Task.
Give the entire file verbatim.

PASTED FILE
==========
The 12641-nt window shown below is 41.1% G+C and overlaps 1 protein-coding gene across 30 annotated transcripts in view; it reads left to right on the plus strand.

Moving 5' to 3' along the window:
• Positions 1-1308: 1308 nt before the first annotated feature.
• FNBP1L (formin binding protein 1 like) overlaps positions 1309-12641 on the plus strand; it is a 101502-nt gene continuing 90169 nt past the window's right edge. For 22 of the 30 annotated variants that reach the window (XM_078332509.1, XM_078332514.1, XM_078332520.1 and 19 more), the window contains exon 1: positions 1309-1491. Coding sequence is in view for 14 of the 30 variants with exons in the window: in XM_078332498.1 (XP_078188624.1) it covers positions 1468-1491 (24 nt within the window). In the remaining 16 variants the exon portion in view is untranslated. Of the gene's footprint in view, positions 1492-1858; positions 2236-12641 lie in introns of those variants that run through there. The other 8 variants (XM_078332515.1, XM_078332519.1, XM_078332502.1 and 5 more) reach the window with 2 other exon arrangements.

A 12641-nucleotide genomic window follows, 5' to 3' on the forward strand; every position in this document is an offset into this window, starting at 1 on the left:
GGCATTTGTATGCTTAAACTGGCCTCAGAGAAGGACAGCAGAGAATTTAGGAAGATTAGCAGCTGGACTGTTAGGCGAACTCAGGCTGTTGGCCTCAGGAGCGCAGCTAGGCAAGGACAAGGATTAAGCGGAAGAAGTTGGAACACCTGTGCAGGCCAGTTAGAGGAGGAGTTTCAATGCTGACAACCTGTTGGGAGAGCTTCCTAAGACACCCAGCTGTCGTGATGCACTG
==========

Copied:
The 12641-nt window shown below is 41.1% G+C and overlaps 1 protein-coding gene across 30 annotated transcripts in view; it reads left to right on the plus strand.

Moving 5' to 3' along the window:
• Positions 1-1308: 1308 nt before the first annotated feature.
• FNBP1L (formin binding protein 1 like) overlaps positions 1309-12641 on the plus strand; it is a 101502-nt gene continuing 90169 nt past the window's right edge. For 22 of the 30 annotated variants that reach the window (XM_078332509.1, XM_078332514.1, XM_078332520.1 and 19 more), the window contains exon 1: positions 1309-1491. Coding sequence is in view for 14 of the 30 variants with exons in the window: in XM_078332498.1 (XP_078188624.1) it covers positions 1468-1491 (24 nt within the window). In the remaining 16 variants the exon portion in view is untranslated. Of the gene's footprint in view, positions 1492-1858; positions 2236-12641 lie in introns of those variants that run through there. The other 8 variants (XM_078332515.1, XM_078332519.1, XM_078332502.1 and 5 more) reach the window with 2 other exon arrangements.

A 12641-nucleotide genomic window follows, 5' to 3' on the forward strand; every position in this document is an offset into this window, starting at 1 on the left:
GGCATTTGTATGCTTAAACTGGCCTCAGAGAAGGACAGCAGAGAATTTAGGAAGATTAGCAGCTGGACTGTTAGGCGAACTCAGGCTGTTGGCCTCAGGAGCGCAGCTAGGCAAGGACAAGGATTAAGCGGAAGAAGTTGGAACACCTGTGCAGGCCAGTTAGAGGAGGAGTTTCAATGCTGACAACCTGTTGGGAGAGCTTCCTAAGACACCCAGCTGTCGTGATGCACTG